GlaxoSmithKline plc Stumbles But It’s Still A Buy

Drug-maker GlaxoSmithKline (LSE: GSK) (NYSE: GSK.US) has announced its third setback in almost as many days with news of failed drugs trials. The shares are down 3% since the start of the week.  But that’s quite a muted response to three disappointments in GSK’s late-stage pipeline, which to my mind demonstrates the company’s robustness. I doubt rival AstraZeneca (LSE: AZN) (NYSE: AZN.US) could meet a triple failure with such equanimity.

Bad news comes in threes

On Wednesday GSK announced it had halted the last-stage trials of lung-cancer vaccine MAGE-A3. On Monday it withdrew an application for approval of an ovarian cancer drug called Votrient after disappointing Phase III studies. The day before it had released details of its unsuccessful trials of heart disease therapy darapladib.

gskThis is not the end of the road for these drugs: trials will continue on their efficacy in different clinical situations. But it is a significant setback in GSK’s pipeline. GSK acquired darapladib with its $3bn acquisition of US biotech firm Human Genome Sciences in 2012 and it was considered one of its leading prospects. MAGE-A3 is an immunotherapy treatment which stimulates the body’s own immune system to treat cancer.  It’s a field where GSK has been lagging — and still is.

People attach significance to events that come in threes: buses, accidents, bad news, profit warnings, whatever. Perhaps it’s because two things happening together isn’t unusual – just a ‘coincidence’ – whilst the laws of randomness make four events a rarer occurrence. My hunch is that similar triple disappointments at Astra would have sent its stock plunging on talk of its business model failing. AstraZeneca’s share price is supported by faith in the company delivering on its ambitious pipeline, a balloon that could easily burst.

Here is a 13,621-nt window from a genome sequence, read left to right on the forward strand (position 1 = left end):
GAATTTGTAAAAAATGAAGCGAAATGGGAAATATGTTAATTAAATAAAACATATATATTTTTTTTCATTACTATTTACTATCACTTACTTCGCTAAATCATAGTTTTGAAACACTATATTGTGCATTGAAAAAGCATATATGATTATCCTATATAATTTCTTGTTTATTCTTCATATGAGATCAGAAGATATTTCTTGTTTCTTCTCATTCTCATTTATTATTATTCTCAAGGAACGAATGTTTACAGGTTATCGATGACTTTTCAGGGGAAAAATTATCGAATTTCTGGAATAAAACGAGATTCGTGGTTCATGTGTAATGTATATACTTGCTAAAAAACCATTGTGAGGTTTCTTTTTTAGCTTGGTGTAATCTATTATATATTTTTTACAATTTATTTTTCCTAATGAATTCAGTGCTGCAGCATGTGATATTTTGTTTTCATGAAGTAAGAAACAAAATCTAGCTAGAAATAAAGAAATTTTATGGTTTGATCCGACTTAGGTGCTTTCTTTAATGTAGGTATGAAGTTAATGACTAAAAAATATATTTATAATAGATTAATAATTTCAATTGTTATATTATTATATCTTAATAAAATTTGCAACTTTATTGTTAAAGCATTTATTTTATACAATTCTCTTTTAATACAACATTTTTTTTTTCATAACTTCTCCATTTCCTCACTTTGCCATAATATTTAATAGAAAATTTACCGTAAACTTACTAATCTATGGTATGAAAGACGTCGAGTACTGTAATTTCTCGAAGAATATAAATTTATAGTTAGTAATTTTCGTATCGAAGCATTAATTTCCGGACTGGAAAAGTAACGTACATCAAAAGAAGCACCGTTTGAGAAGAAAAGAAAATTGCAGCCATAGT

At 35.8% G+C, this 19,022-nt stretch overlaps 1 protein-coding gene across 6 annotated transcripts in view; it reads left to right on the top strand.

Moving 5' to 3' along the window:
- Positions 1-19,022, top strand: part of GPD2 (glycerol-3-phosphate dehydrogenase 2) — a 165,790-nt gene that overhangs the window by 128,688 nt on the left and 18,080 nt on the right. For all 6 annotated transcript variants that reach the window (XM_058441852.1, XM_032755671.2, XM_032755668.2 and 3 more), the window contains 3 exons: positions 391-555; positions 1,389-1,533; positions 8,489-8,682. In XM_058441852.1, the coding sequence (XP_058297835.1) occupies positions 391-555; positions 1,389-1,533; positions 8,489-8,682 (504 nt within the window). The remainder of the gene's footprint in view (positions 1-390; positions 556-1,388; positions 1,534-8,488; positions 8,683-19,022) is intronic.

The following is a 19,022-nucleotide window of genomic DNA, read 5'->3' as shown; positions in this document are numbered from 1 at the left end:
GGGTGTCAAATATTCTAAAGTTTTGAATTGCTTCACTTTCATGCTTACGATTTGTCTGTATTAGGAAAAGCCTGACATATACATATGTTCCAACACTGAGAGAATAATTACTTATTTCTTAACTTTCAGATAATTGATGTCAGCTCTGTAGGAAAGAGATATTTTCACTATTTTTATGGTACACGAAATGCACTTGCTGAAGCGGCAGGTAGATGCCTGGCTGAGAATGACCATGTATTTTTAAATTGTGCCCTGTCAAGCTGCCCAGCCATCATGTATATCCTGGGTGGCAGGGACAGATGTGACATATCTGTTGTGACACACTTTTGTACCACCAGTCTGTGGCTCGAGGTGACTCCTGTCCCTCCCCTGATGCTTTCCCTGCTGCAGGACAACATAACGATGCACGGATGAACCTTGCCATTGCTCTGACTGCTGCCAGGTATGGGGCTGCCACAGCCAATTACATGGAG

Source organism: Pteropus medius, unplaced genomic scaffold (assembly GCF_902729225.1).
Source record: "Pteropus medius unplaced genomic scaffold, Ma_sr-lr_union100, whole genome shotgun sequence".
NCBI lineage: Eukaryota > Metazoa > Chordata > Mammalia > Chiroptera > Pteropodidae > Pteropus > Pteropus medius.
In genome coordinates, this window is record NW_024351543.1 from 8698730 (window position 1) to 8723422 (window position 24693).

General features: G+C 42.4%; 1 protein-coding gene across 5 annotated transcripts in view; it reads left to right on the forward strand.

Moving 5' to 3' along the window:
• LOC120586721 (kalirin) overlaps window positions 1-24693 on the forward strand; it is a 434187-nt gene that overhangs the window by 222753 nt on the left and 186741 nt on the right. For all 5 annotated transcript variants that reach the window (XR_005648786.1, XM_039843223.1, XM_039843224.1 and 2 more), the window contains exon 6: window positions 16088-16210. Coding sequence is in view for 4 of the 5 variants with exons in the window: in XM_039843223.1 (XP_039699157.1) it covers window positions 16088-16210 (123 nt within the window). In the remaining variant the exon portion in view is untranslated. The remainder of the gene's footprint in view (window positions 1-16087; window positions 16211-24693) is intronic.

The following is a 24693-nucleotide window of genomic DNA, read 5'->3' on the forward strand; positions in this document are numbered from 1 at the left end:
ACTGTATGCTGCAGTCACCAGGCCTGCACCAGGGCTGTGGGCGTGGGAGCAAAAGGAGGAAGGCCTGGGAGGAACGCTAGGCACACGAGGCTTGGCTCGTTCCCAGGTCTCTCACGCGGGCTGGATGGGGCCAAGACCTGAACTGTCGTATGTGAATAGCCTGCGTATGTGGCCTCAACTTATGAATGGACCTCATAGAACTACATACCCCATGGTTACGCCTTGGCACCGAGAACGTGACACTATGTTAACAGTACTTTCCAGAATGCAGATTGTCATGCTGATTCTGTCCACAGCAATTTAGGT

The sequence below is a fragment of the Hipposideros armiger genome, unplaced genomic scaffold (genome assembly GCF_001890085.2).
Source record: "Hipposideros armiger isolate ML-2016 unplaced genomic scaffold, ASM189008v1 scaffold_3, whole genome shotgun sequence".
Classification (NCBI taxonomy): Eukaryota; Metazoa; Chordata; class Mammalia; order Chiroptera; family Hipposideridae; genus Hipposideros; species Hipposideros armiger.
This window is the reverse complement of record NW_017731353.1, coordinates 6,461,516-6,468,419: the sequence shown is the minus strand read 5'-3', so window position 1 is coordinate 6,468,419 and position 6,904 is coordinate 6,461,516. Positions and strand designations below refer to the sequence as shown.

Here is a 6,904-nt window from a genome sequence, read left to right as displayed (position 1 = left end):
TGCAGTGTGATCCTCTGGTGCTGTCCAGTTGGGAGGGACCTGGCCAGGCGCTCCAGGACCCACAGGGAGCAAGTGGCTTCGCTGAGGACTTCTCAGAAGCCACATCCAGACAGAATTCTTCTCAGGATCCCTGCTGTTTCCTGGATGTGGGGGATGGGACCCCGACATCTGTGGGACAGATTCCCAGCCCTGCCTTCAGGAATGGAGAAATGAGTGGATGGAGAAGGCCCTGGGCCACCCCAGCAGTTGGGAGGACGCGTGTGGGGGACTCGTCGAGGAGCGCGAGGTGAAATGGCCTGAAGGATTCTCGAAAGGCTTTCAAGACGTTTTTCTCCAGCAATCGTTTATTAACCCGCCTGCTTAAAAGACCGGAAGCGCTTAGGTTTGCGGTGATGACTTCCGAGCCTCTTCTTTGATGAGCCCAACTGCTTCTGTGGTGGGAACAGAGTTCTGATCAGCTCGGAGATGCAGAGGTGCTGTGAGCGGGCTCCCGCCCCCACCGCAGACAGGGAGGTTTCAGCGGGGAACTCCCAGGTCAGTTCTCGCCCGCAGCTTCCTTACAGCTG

Less risky than Astra

That, in a nutshell, is why I hold GSK but no longer hold Astra. GSK has lower downside risk. It has largely overcome the patent cliff. Turnover has stabilised, with two new asthma and respiratory drugs hopefully replacing sales from the company’s blockbuster product Advair. In contrast even Astra’s own CEO doesn’t expect to see sales recovering until 2017: the longer time frame means more uncertainty.

GSK also has two business lines less susceptible to the uncertainties of scientific discovery. Conventional vaccines and consumer healthcare, such as over-the-counter medicines, make up a third of turnover.

GSK has the largest vaccines business in the world, and whilst it’s managed alongside the pharmaceuticals business it doesn’t require the same massive upfront R&D investment. The consumer healthcare market is driven by ageing populations in the developed world and increasing wealth in emerging markets, just like the pharmaceuticals business is. But its characteristics are more like a consumer goods company than a drugs company.

Cheaper than Astra

Remarkably, in the light of its lower risk, GSK is actually now cheaper than Astra: on a forward PE of 14.4 against 15.3, and yielding 4.9% against 4.5%. It could be a good time to prescribe a dose of GSK shares to inoculate against pension poverty!

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Tony owns shares in GSK but no other shares mentioned in this article. The Motley Fool has recommended shares in GlaxoSmithKline.